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Hi,

My lovely T registered Legend 900 has one serious problem - well, not serious, more a pain in the backside. It has no fuel guage. Can anyone recommend an after market one for the 900 Legend that is easy enough to fit? I don't mind one of those electronic ones that sits on the filler cap or something similar.

Thanks

Paul
 

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Hi,

My lovely T registered Legend 900 has one serious problem - well, not serious, more a pain in the backside. It has no fuel guage. Can anyone recommend an after market one for the 900 Legend that is easy enough to fit? I don't mind one of those electronic ones that sits on the filler cap or something similar.

Thanks

Paul
The only option I can think of is a switch to manual petcock giving you a reserve. That will only increase the reliability of your bike - no sensitive vacuum operated diaphragm to malfunction at the worst possible time. Your odometer plus a reserve should be more than enough to manage fuel.
 

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Tiger 900 GT Pro
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Here you go. There are many aftermarket fuel gauges but they only replace OEM and need some sort of sender unit inside the tank. This one fits old school bikes with a petcock.

 

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2000 Legend TT
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The only option I can think of is a switch to manual petcock giving you a reserve.
My 2000 Legend TT does have a manual reserve. I just have to remember to use it.

But that aftermarket gauge is pretty cool.
 

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One of the things I enjoy about my old Legend is it's complete lack of frills. ...J.D.
 

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Even with all the electronics telling you how much fuel you have and how much distance to empty etc, it's still possible to get into trouble.

On a trip early this year I was traveling south and filled up at Gouburn NSW. Next stop was Albury for the night and I filled up the next morning before heading out. That's about 360 kms and the bike still had fuel to spare. On the way back up north a week later I filled up at a highway stop just south of Albury so I could bypass the city and ride straight through. I planned on Goulburn for the next fill, same trip as earlier.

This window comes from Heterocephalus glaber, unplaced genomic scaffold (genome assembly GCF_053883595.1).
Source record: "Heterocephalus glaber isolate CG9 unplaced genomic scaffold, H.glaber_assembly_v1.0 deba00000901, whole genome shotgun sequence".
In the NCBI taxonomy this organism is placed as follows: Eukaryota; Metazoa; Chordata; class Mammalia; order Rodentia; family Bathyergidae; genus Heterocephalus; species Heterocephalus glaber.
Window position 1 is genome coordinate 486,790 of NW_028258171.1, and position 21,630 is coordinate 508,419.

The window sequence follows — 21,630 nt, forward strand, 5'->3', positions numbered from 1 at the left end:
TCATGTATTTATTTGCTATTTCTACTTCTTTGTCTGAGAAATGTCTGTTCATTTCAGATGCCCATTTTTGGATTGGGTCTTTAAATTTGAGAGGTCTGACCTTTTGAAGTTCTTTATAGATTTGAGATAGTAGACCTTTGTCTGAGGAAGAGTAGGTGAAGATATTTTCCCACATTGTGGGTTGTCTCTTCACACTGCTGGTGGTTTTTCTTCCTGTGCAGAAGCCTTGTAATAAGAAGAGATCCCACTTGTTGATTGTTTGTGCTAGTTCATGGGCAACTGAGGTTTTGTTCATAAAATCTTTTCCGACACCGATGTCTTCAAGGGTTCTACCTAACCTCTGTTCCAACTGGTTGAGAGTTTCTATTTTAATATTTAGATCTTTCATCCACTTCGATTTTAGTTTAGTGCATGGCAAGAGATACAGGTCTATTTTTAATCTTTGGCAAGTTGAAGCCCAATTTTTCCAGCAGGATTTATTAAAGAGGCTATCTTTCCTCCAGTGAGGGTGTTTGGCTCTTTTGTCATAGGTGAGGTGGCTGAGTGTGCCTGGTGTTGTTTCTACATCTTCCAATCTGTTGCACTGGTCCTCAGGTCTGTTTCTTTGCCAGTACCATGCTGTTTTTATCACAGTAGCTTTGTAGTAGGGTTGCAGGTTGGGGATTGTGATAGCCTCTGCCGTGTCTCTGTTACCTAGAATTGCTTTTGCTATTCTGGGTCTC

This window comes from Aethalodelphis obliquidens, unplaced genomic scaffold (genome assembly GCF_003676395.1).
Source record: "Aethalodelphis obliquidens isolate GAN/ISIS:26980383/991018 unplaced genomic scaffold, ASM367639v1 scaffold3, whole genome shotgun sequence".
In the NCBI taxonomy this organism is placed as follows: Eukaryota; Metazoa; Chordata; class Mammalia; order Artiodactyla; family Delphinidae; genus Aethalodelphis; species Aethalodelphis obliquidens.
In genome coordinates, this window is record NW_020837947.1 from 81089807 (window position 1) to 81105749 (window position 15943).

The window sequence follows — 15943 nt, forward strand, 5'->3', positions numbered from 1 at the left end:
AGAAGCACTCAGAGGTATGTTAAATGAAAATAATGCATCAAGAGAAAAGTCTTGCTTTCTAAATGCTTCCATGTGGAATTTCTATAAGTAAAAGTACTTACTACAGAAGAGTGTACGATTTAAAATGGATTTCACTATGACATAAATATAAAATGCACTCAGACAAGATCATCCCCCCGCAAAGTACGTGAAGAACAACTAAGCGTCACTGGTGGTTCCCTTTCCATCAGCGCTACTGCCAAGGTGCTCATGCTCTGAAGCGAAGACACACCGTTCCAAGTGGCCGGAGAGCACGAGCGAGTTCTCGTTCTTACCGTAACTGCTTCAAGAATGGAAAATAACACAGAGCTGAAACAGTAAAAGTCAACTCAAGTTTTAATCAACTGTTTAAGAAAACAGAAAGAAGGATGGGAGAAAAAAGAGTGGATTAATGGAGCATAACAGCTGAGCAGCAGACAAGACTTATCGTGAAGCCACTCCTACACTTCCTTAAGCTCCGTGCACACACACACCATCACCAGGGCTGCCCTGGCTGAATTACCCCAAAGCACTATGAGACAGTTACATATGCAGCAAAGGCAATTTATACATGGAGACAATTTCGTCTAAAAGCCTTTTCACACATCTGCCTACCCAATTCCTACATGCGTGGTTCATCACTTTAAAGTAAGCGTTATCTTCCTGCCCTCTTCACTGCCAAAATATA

There was a strong headwind riding north and the dash was telling me I might not make it. Sure enough, I ran out 15 kms out of town. I hitched into town for a fuel can, hitched back etc. In my head was the knowledge that the bike made it going south, so should make it going north. Nope.

The distance to empty ran down to zero before the bike stopped, and stayed on zero for 35 kms before it ran out. At least I now know how much fuel there is when the bike shows empty.

And a nice twist. Hitching into town I got picked up by an old lady with a cat, not the most expected person to pick up a stranger. She said she wanted to stop for a cup of tea so she drove me right to the service area on the edge of town. On the way back I got picked up by a young mum with a baby in the back, another unexpected pickup. She said she felt sorry for me carrying a fuel can. She turned off the main road and I then got picked up by a semi trailer, I thought those guys were not allowed to have non-staff in the truck. He took me to the bike. I rode to town to fill up the bike and the first lady was just getting into her car, so I stopped to tell her I made it. She was very happy to know I was not out there on the road. The episode took an hour from running out to riding off with a full tank.
 

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2014 Scrambler
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Using the same principal as checking for the fuel level in carb float bowls, you can splice into the fuel line and then run a tube up the side of your tank. The fuel level shown on the outside will be the same as in the tank. You'll have to figure out a vented cap of some sort, and use a clear hose that is resistant to breakdown with fuel. $20 for the whole setup, maybe. Gravity has a habit of being reliable.

You can get fancy, too.
Automotive lighting Automotive design Natural material Composite material Input device


EDIT: Sorry, I am assuming you have carbs.
 

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Using the same principal as checking for the fuel level in carb float bowls, you can splice into the fuel line and then run a tube up the side of your tank. The fuel level shown on the outside will be the same as in the tank. You'll have to figure out a vented cap of some sort, and use a clear hose that is resistant to breakdown with fuel. $20 for the whole setup, maybe. Gravity has a habit of being reliable.

You can get fancy, too.
View attachment 766678

EDIT: Sorry, I am assuming you have carbs.
I do like that look on custom bikes.
 
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